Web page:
One problem is that nobody adds (can add?) in their head anymore - because we have calculators on our phones. In my first science-qualified job in 1983, I was in charge of massive 1st Year Genetics classes which generated large amounts of individual data. These had to be aggregated to get a class total. One of my graduate teaching assistants used to stand in front of the blackboard where the results were tallied, adopt a fixed expression, make a faint whirring sound and after a couple of minutes announce the answer. Where are you now when we need you, Rob?
So in class last week, I wrote up the formula asked the class to calculate the molecular weight and write it down in top right hand corner of their manuals in ink and put a box round it. 5/15 got it right, which was about as good as I did. And nobody was allowed to pretend that they knew how to do it really, and would have got the right answer if they’d had time to check it. So I think that was a valuable lesson. But how do you know what the right answer is, if there is no neighbour to copy from or teacher doesn’t tell you? One method is to add the numbers up in two different ways:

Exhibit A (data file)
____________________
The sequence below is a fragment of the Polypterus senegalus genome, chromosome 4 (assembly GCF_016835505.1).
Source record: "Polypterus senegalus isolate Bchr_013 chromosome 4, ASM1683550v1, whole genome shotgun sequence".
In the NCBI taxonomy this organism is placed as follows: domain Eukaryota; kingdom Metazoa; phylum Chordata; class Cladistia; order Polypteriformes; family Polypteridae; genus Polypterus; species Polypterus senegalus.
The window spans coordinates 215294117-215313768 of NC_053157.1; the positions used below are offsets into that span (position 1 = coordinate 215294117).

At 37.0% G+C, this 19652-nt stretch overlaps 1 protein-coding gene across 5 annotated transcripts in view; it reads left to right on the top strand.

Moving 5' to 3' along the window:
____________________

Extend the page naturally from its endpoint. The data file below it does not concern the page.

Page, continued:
By groups (the natural way). (NH4)2. = 36 + Fe = 56 + (SO4)2 = 192 + 6H20 = 108
By atoms (20xH=20; 2xN=28, 14xO=224, 2xS=64, 1xFe=56)
If they tally, you just might have the right answer. Being confident enough to stand over your calculations/results/data is an essential part of the training to become a scientist.